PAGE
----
Altogether, the proliferative capacity and gene editing potential of Cas9-Hoxb8 cells represent a potent platform that simultaneously enables multifaceted gene editing and overexpression of genetic reporters in many different cell types, allowing, in combination with immunophysics, almost indefinite possibilities for studies of hematopoietic cell differentiation and immune cell function.
SH, KW, BB, and RF designed the study. MR generated Hoxb8 cells. SH performed viral transduction, in vitro differentiation and flow cytometry experiments and analyzed the data. KW performed all intralymphatic injections, two-photon microscopy experiments and analyzed immunohistological data. MR, ASe, MG, AS, LL, and MP designed, cloned and validated viral vectors. AS and MG overviewed viral vector design and production. MG and MP produced viral vector supernatants. DNF performed DC-T cell co-culture experiments and analyzed the data. GEP performed gene editing efficiency analysis. KW, MP, GP, and BB analyzed two-photon microscopy data. AB helped with cell cultures and performed flow cytometry and immunofluorescent staining. BB and RF jointly supervised the project. BB and SH wrote the manuscript. All authors contributed to manuscript revision, read and approved the submitted version.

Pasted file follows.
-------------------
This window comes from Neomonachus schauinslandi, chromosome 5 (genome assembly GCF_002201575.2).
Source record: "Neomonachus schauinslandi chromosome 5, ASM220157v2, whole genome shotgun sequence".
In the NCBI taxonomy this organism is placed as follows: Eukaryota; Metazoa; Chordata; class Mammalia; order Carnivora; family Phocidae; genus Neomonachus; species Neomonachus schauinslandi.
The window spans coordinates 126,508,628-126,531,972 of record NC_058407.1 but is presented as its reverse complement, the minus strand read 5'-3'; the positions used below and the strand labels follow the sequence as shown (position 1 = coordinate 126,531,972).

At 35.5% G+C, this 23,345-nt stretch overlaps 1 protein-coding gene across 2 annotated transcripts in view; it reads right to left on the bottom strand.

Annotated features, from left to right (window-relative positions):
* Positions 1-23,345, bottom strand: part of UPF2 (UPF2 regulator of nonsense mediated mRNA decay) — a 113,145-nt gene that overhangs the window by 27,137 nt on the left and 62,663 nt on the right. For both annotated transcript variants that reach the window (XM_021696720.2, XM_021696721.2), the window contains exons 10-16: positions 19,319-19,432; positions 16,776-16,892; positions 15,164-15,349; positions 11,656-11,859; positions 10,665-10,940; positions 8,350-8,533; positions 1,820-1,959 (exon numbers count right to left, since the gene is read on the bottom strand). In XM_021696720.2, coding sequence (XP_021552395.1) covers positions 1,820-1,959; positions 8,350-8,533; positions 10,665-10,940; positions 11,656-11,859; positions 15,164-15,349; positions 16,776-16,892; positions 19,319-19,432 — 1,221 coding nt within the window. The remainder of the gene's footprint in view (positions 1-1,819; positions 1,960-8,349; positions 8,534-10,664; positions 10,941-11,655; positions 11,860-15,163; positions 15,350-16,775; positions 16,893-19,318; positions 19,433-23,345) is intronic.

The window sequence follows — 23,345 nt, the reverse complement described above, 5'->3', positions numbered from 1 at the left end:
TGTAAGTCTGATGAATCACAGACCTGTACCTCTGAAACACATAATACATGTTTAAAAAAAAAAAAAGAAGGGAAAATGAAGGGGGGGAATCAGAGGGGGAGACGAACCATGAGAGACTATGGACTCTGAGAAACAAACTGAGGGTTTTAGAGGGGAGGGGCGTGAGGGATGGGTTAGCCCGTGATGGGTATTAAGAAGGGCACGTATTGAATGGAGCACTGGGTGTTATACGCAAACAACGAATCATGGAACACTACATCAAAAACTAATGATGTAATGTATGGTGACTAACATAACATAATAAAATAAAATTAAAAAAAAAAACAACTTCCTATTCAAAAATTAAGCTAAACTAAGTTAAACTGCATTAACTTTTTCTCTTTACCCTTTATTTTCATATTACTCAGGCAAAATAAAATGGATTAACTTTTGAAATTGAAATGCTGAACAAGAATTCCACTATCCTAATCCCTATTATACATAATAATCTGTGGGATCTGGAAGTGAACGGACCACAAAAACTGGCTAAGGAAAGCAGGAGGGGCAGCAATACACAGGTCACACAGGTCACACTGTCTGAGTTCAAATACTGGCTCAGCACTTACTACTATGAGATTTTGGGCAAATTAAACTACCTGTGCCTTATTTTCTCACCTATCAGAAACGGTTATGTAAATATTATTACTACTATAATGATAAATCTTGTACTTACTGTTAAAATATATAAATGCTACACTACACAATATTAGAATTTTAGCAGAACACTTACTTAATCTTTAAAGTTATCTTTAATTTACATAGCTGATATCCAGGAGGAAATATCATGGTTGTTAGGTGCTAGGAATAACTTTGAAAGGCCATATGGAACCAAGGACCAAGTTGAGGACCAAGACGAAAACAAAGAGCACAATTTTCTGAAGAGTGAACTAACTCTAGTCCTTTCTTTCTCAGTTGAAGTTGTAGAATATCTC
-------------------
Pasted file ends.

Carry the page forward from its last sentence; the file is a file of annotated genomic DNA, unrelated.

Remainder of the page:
This work was supported by the European Research Council (ERC advanced grant 322645) and by grants of the German Research Foundation (DFG-SFB738-B5 and DFG-Exc-62) to RF. AS, MG, and MR were supported by the German Research Foundation (DFG-EXC-62/REBIRTH). AS, MR, and ASe were supported by R2N, Federal State of Lower Saxony and the German Research Foundation (DFG: RO 5102/1-1). MG was supported by the German Research Foundation (SFB738-C4).
Conflict of Interest Statement
The authors declare that the research was conducted in the absence of any commercial or financial relationships that could be construed as a potential conflict of interest.
We would like to acknowledge the assistance of the Cell Sorting Core Facility of Hannover Medical School and thank Bettina Weigel, Violetta Dziadek, and Girmay Asgedom for technical assistance.
The Supplementary Material for this article can be found online at: https://www.frontiersin.org/articles/10.3389/fimmu.2018.01949/full#supplementary-material
Supplementary Video 1. Ca2+ concentration changes in Ccr7+/+ and Ccr7−/− Hoxb8-DCs transduced with Ca2+ sensor GCaMP6S during entry into the lymph node. Example two-photon microscopy imaging of GCaMP6S+ Ccr7+/+ and Ccr7−/− Hoxb8-DCs (green) in the subcapsular sinus of popliteal LN after intralymphatic injection into the lymph vessel draining to this LN. Scale bar represents 20 μm. Representative of 7 movies from 7 mice for each cell genotype.